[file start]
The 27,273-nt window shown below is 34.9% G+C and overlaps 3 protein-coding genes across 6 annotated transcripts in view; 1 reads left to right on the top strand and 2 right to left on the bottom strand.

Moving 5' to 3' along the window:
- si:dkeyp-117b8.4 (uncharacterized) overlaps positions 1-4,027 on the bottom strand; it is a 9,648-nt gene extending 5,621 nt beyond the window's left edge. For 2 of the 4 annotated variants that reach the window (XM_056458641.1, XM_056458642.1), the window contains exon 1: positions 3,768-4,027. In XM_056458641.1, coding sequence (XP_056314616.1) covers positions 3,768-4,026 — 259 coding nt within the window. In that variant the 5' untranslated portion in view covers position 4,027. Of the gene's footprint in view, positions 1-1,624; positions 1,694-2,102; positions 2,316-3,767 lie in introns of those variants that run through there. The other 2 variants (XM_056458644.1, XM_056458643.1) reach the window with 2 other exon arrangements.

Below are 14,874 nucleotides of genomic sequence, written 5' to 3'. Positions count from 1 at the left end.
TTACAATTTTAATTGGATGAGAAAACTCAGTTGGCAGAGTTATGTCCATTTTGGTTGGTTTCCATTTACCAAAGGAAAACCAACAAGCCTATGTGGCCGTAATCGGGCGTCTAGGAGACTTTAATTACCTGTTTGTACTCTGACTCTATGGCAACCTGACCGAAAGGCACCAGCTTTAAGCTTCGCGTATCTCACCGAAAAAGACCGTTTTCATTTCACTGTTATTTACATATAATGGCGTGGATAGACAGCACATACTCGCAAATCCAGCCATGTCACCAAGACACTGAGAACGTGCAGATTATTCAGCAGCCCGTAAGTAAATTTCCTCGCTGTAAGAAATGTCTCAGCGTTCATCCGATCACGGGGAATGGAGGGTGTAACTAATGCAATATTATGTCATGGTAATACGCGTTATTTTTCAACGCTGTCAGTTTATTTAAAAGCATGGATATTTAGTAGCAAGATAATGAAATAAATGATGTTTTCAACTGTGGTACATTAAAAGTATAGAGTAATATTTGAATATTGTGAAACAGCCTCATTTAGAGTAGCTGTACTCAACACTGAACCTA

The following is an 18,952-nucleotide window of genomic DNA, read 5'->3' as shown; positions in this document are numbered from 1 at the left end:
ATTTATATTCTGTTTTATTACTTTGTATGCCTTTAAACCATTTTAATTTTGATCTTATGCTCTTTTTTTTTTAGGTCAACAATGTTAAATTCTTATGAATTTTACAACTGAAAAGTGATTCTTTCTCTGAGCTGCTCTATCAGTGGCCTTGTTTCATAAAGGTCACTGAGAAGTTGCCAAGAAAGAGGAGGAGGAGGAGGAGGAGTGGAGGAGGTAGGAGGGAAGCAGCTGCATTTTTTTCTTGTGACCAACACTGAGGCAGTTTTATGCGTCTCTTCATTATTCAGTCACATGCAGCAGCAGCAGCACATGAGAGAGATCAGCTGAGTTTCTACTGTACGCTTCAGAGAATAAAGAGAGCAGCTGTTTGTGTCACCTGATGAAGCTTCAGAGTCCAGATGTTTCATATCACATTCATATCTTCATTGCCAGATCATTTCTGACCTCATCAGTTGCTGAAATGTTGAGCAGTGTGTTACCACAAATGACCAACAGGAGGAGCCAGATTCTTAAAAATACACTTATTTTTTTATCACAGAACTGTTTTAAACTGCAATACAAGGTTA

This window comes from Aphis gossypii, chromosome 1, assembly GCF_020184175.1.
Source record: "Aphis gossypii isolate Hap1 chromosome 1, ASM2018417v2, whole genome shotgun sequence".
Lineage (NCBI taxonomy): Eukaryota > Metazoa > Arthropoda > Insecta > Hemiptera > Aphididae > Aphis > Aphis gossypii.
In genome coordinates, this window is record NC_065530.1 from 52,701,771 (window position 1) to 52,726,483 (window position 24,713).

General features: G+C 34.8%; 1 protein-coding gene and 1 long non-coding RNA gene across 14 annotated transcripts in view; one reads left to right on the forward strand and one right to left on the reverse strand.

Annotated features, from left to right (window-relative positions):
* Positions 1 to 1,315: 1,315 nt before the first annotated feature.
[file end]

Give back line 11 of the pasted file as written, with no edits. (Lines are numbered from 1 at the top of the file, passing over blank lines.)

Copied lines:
In genome coordinates, this window is record NC_065530.1 from 52,701,771 (window position 1) to 52,726,483 (window position 24,713).